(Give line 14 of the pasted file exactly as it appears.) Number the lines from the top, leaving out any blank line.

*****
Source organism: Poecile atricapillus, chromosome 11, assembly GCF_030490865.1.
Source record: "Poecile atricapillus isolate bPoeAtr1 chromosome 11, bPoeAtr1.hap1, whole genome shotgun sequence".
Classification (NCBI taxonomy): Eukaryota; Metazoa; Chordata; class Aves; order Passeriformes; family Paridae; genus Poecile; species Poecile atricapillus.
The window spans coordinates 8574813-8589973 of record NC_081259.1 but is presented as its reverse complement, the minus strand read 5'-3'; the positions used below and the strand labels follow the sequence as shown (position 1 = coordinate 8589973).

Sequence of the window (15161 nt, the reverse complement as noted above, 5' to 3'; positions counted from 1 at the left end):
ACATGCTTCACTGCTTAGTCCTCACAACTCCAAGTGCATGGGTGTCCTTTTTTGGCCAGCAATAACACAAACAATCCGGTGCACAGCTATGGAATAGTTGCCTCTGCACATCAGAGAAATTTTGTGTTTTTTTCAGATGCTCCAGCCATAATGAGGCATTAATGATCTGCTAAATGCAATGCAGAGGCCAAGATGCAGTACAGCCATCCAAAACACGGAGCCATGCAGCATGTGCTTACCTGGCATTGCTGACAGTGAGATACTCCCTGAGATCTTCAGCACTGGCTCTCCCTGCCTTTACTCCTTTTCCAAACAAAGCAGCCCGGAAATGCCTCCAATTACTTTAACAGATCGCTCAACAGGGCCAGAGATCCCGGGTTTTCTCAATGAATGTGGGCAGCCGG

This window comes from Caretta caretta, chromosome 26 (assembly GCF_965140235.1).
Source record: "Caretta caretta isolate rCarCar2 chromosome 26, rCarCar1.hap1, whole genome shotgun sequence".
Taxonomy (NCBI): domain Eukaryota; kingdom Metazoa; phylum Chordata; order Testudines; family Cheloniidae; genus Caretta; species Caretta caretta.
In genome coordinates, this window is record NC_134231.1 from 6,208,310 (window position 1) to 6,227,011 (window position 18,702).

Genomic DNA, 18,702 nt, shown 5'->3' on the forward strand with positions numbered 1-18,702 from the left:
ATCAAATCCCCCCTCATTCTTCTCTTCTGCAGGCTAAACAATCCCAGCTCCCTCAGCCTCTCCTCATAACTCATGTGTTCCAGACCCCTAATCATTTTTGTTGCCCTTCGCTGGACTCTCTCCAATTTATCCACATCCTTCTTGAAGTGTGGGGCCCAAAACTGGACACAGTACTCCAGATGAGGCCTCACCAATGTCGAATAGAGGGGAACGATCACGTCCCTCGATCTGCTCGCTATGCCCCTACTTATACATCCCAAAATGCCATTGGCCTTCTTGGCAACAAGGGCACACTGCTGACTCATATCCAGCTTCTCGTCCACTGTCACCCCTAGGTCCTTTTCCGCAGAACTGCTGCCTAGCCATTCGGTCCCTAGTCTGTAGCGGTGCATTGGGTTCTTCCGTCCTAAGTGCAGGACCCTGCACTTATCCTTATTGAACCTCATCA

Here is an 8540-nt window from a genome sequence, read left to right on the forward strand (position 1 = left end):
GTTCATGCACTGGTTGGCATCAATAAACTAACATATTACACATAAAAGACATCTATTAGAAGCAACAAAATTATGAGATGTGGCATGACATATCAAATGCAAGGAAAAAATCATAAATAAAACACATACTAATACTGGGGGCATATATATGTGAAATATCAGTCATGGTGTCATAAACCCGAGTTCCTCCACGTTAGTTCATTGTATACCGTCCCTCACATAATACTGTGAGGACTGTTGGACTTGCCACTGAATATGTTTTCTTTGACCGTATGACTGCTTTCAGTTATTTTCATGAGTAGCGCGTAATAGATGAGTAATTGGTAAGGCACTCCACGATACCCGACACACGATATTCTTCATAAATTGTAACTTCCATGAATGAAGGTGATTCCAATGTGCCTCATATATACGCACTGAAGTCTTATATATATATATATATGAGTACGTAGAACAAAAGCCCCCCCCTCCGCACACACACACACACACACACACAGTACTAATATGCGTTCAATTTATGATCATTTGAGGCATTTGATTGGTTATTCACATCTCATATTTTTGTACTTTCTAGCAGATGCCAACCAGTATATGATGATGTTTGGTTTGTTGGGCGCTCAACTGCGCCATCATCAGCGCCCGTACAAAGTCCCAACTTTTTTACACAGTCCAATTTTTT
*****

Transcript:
GTTCATGCACTGGTTGGCATCAATAAACTAACATATTACACATAAAAGACATCTATTAGAAGCAACAAAATTATGAGATGTGGCATGACATATCAAATGCAAGGAAAAAATCATAAATAAAACACATACTAATACTGGGGGCATATATATGTGAAATATCAGTCATGGTGTCATAAACCCGAGTTCCTCCACGTTAGTTCATTGTATACCGTCCCTCACATAATACTGTGAGGACTGTTGGACTTGCCACTGAATATGTTTTCTTTGACCGTATGACTGCTTTCAGTTATTTTCATGAGTAGCGCGTAATAGATGAGTAATTGGTAAGGCACTCCACGATACCCGACACACGATATTCTTCATAAATTGTAACTTCCATGAATGAAGGTGATTCCAATGTGCCTCATATATACGCACTGAAGTCTTATATATATATATATATGAGTACGTAGAACAAAAGCCCCCCCCTCCGCACACACACACACACACACACACAGTACTAATATGCGTTCAATTTATGATCATTTGAGGCATTTGATTGGTTATTCACATCTCATATTTTTGTACTTTCTAGCAGATGCCAACCAGTATATGATGATGTTTGGTTTGTTGGGCGCTCAACTGCGCCATCATCAGCGCCCGTACAAAGTCCCAACTTTTTTACACAGTCCAATTTTTT